When you hear the phrase “sports parent,” we often think of the mom or dad in the stands screaming at an official over a call or hollering at a coach to put their kid back in the game.
While there’s some truth behind the stereotype, the vast majority of sports parents are positive, reasonable people who focus on supporting their child – and don’t let themselves become consumed by the final score.
As a sports medicine pediatrician, I work with parents on a daily basis as I treat their kids’ injuries – from sore shoulders and sprained ankles to more serious matters like concussions. When caring for young athletes, managing parental expectations is key to a successful outcome. While some reports would have you think parents are always pushing to get their child medically cleared at any cost, the encounters I have vary widely.
Many are very passionate about their child’s participation in sports. This enthusiasm may be motivated by their own experience playing sports, a desire for their child to get a scholarship, or just the pride of watching their child succeed. It also tends to influence their experience when it comes to interacting with sports medicine professionals.
On the downside, yes, some parents let their enthusiasm cloud their judgment. There are times when we advise rest from an activity that is causing pain, only to be told, “That’s not an option” or “They CAN’T stop playing.” While being able to endure some discomfort is an important life skill, “playing through the pain” can often make things worse. “Aggressive rest” is often the best first step to recovery. It’s challenging to tell an athlete that he or she will need to take a break from playing the sport they love, even for a short time. As a former college basketball player, I understand that mindset, and I don’t take those conversations lightly.
There are plenty of positives to working with sports parents. For one, they want to raise healthy, active kids. Physically active children often end up with fewer chronic medical problems, and perform better academically. When parents encourage sports participation, they can help set their kids on a path to lifelong fitness. They also understand the power and importance of teamwork. Sports teaches us how to commit to a goal, how to be graceful in defeat, and how to work side-by-side with people from different backgrounds. Many parents are there every step of the way, helping their child become the best person they can be.
As a pediatrician, working with parents and caregivers who are fully engaged in the lives and activities of their children is incredibly rewarding. They absorb the instruction and feedback we give and we all have the same goal: to keep their child active in sports. Many of us who practice sports medicine do so because we love working with people who are motivated to get better and stay healthy.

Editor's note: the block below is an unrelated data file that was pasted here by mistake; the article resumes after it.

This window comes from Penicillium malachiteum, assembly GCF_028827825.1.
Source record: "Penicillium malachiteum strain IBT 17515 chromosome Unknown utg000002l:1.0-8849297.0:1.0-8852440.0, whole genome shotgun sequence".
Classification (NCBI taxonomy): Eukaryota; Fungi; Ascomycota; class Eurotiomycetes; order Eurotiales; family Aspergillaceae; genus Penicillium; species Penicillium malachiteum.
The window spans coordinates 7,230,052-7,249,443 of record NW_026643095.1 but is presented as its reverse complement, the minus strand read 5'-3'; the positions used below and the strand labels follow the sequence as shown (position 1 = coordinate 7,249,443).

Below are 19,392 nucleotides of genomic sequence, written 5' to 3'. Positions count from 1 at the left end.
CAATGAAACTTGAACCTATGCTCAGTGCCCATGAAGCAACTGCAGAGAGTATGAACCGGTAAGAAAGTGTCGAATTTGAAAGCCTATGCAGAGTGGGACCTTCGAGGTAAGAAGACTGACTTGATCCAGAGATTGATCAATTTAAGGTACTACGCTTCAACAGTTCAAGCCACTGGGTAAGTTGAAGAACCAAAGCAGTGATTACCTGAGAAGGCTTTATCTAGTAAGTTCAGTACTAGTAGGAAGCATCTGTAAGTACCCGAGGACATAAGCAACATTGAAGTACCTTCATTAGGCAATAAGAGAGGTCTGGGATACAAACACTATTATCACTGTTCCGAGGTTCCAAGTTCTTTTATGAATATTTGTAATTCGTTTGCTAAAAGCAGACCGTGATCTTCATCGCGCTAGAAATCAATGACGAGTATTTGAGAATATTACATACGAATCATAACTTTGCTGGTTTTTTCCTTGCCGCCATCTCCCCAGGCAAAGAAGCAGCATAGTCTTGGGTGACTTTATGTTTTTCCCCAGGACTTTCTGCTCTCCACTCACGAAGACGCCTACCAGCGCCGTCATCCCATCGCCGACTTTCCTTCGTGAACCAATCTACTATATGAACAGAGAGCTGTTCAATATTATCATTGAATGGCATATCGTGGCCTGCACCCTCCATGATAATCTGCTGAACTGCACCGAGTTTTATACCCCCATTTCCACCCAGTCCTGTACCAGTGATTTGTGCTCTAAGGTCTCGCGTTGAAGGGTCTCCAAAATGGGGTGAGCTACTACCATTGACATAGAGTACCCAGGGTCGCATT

A few tips for sports parents to make their child’s journey the best it can be:
- We’ve all heard this before: Safety first. If children are clearly unable to participate in a given activity – limping due to foot pain, for instance – then it’s not safe to continue at that time. They need to sit out and be evaluated by an athletic trainer, their primary care provider, or a sports physician.
- Stay positive. Especially with an injury or pain, kids’ biggest fear is often that they will not be able to play for a period of time. While that may be the case, parents should not fall into the trap of being devastated that their child will miss time from sports. It reinforces the thought that the child’s worth is tied to their sport.
- Keep our own goals in check. If we’re focused only on the outcome of a contest, or caught up in our personal desire for our kids to succeed, we may be more likely to encourage them to push through something dangerous. Your child’s safety in their sports participation is our primary goal, and it should be yours too.
- Step back from the mindset that the next event is always the most important. If you help guide your children safely through times of pain or injury, they will be better equipped to continue playing their sport(s) and enjoy the long-term benefits of consistent exercise. When parents are invested in their child’s sport participation for reasons beyond the prospects for fun and exercise, their negative response to an injury can lead to an even more challenging recovery.
Our goal as a sports medicine team is to help athletes participate safely, with an emphasis on injury prevention and appropriate return to sports following an injury. With the help of supportive sports parents, we can help your child reach their goals.
Dr. Christian Turner practices at Novant Health Pediatric Sports Medicine - Midtown, Charlotte
You don’t have to be a professional athlete to get world-class care for your sports-related needs. Download our guide on common sports-related injuries.